Wish I'd said that - November 18, 2015

“Laws excessive in number and poor in quality not only discredit the law; they also undermine what our ancestors constructed, a relatively stable and spontaneous law of the land, common to all, and based on rules of general application…. legislative bodies are generally indifferent to, or even ignorant of, the basic forms and consistencies of the legal pattern. They impose their will through muddled rules that cannot be applied in general terms; they seek sectional advantage in special rules that destroy the nature of law itself. And it is not only a matter of the generality of the law. Mass fabrication of laws ends by jeopardising the other fundamental requisite of law – certainty. Certainty does not consist only in a precise wording of laws or in their being written down: It is also the long-range certainty that the laws will be lasting. Nor is this all. In practice, the legislative conception of law accustoms those to whom the norms are addressed to accept any and all commands of the State.”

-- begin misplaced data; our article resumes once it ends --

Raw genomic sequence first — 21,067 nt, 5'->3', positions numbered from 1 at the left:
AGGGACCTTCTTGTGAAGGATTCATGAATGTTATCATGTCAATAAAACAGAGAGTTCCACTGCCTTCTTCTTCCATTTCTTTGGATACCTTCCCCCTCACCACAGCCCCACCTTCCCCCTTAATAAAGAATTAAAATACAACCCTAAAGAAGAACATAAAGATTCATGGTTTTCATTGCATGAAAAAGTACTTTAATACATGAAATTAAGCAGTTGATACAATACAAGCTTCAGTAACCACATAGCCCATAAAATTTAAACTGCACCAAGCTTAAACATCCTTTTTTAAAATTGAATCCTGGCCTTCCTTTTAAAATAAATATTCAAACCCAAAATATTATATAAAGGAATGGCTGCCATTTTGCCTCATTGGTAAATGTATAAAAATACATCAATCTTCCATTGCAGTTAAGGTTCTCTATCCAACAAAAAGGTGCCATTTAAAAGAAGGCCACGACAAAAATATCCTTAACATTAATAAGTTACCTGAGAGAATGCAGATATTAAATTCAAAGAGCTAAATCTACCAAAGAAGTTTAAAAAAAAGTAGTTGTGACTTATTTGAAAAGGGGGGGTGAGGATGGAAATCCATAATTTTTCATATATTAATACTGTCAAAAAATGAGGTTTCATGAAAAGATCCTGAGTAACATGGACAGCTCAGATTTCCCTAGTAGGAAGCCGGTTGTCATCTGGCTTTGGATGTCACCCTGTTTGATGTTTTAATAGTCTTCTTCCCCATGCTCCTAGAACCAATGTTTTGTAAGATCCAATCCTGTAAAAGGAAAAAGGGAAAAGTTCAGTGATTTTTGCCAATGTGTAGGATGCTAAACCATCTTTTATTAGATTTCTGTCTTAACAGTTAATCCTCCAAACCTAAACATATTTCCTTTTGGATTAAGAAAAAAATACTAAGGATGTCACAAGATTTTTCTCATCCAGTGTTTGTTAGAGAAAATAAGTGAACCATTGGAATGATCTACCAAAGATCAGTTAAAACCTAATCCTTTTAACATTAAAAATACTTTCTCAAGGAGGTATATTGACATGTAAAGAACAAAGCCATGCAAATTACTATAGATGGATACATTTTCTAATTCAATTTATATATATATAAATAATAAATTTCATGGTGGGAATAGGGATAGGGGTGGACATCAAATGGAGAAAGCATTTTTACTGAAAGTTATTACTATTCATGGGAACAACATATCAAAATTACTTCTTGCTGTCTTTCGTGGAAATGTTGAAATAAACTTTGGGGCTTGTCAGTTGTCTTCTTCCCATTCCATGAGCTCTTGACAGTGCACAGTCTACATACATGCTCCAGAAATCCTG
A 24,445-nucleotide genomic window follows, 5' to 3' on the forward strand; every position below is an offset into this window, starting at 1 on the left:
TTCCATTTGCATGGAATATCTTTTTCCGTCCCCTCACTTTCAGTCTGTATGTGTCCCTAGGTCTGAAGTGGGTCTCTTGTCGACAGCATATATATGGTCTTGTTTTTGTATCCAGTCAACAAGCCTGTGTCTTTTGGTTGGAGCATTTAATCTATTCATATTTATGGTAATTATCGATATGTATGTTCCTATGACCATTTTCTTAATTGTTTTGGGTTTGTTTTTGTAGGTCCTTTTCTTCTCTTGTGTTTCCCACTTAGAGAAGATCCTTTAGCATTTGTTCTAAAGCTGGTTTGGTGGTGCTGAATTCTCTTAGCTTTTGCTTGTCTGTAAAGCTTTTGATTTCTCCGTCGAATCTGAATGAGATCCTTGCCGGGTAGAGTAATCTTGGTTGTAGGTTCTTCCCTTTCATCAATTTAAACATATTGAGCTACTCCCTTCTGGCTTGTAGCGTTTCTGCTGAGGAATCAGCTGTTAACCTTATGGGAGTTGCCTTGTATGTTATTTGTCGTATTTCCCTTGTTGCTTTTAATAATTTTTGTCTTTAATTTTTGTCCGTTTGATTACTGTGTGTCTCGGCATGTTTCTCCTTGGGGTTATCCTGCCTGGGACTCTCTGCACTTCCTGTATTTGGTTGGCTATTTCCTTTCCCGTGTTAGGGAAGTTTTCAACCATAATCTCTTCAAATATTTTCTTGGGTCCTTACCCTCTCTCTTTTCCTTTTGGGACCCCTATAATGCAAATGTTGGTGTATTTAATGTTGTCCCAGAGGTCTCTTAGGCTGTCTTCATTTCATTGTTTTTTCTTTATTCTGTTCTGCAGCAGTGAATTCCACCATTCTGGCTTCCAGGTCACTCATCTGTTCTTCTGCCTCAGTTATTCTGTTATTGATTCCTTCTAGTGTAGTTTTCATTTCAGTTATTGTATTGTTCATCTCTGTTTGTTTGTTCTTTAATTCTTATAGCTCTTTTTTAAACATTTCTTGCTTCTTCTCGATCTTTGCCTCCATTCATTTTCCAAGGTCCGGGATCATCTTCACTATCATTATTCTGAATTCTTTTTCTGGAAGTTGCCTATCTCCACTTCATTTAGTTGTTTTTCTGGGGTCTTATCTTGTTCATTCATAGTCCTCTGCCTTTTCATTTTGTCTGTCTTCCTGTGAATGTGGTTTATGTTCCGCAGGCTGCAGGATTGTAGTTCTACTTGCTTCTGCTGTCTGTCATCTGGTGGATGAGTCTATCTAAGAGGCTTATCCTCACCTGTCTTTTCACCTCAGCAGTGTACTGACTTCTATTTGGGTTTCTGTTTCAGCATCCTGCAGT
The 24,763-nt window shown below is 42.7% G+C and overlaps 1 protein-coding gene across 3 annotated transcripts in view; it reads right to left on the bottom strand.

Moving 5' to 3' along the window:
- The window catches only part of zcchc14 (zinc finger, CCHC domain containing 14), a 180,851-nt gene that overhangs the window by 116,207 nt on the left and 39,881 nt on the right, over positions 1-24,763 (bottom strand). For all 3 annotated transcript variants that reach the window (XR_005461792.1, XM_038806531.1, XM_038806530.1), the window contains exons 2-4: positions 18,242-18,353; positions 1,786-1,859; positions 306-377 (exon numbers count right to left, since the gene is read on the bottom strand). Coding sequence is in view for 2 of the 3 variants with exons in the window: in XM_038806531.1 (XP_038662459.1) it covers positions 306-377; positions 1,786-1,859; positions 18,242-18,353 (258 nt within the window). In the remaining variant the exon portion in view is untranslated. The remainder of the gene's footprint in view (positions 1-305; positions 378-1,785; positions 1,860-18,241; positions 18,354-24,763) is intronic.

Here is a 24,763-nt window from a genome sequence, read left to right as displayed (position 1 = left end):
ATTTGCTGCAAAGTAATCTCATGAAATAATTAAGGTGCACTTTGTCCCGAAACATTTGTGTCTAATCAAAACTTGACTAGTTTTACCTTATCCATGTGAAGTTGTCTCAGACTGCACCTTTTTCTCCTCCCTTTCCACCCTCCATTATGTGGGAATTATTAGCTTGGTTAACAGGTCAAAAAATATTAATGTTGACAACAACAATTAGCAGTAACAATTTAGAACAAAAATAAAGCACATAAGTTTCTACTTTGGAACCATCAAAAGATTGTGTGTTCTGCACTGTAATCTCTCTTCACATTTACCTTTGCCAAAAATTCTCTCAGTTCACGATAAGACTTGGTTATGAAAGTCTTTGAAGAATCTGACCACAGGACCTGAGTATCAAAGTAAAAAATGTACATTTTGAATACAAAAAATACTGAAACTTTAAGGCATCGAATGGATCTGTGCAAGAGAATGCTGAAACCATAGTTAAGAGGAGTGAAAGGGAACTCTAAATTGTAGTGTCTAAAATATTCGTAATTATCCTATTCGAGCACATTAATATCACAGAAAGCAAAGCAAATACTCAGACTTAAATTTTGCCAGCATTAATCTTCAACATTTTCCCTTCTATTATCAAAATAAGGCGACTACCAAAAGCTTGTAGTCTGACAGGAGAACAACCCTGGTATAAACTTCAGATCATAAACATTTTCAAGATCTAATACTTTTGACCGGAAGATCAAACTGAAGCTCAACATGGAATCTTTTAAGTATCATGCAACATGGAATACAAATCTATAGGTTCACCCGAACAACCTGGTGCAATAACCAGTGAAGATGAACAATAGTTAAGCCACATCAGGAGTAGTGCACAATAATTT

Giovanni Sartori The Theory of Democracy Revisited (quoted by Robert Conquest in Reflections on a Ravaged Century)